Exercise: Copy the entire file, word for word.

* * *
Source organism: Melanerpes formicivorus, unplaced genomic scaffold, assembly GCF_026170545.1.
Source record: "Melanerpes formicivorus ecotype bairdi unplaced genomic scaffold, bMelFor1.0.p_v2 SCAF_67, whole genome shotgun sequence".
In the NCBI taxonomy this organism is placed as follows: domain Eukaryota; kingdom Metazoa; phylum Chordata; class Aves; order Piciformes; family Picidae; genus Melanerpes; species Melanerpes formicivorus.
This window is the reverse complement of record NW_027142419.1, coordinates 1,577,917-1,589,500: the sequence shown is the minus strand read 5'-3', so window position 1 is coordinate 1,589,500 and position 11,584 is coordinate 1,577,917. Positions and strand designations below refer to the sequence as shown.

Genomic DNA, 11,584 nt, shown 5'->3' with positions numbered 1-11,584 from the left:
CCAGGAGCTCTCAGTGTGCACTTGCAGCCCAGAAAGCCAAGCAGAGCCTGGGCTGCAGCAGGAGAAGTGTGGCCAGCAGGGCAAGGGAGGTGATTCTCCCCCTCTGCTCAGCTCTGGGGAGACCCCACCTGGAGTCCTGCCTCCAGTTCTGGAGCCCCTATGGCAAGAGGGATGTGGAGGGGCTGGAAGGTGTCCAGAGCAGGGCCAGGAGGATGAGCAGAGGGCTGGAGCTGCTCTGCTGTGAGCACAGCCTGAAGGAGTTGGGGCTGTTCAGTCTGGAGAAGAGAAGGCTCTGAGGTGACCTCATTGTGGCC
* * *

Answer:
Source organism: Melanerpes formicivorus, unplaced genomic scaffold, assembly GCF_026170545.1.
Source record: "Melanerpes formicivorus ecotype bairdi unplaced genomic scaffold, bMelFor1.0.p_v2 SCAF_67, whole genome shotgun sequence".
In the NCBI taxonomy this organism is placed as follows: domain Eukaryota; kingdom Metazoa; phylum Chordata; class Aves; order Piciformes; family Picidae; genus Melanerpes; species Melanerpes formicivorus.
This window is the reverse complement of record NW_027142419.1, coordinates 1,577,917-1,589,500: the sequence shown is the minus strand read 5'-3', so window position 1 is coordinate 1,589,500 and position 11,584 is coordinate 1,577,917. Positions and strand designations below refer to the sequence as shown.

Genomic DNA, 11,584 nt, shown 5'->3' with positions numbered 1-11,584 from the left:
CCAGGAGCTCTCAGTGTGCACTTGCAGCCCAGAAAGCCAAGCAGAGCCTGGGCTGCAGCAGGAGAAGTGTGGCCAGCAGGGCAAGGGAGGTGATTCTCCCCCTCTGCTCAGCTCTGGGGAGACCCCACCTGGAGTCCTGCCTCCAGTTCTGGAGCCCCTATGGCAAGAGGGATGTGGAGGGGCTGGAAGGTGTCCAGAGCAGGGCCAGGAGGATGAGCAGAGGGCTGGAGCTGCTCTGCTGTGAGCACAGCCTGAAGGAGTTGGGGCTGTTCAGTCTGGAGAAGAGAAGGCTCTGAGGTGACCTCATTGTGGCC